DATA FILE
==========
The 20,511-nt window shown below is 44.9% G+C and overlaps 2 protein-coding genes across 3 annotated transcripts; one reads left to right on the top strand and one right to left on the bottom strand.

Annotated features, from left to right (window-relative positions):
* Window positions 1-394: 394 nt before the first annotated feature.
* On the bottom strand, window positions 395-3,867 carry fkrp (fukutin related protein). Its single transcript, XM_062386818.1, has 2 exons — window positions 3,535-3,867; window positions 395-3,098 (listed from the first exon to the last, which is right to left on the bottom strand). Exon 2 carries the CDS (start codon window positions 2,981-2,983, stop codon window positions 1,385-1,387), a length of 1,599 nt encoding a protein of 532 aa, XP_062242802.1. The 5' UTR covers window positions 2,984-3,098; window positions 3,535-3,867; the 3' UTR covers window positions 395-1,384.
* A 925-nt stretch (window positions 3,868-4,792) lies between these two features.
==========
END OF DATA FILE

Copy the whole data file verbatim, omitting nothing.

The 20,511-nt window shown below is 44.9% G+C and overlaps 2 protein-coding genes across 3 annotated transcripts; one reads left to right on the top strand and one right to left on the bottom strand.

Annotated features, from left to right (window-relative positions):
* Window positions 1-394: 394 nt before the first annotated feature.
* On the bottom strand, window positions 395-3,867 carry fkrp (fukutin related protein). Its single transcript, XM_062386818.1, has 2 exons — window positions 3,535-3,867; window positions 395-3,098 (listed from the first exon to the last, which is right to left on the bottom strand). Exon 2 carries the CDS (start codon window positions 2,981-2,983, stop codon window positions 1,385-1,387), a length of 1,599 nt encoding a protein of 532 aa, XP_062242802.1. The 5' UTR covers window positions 2,984-3,098; window positions 3,535-3,867; the 3' UTR covers window positions 395-1,384.
* A 925-nt stretch (window positions 3,868-4,792) lies between these two features.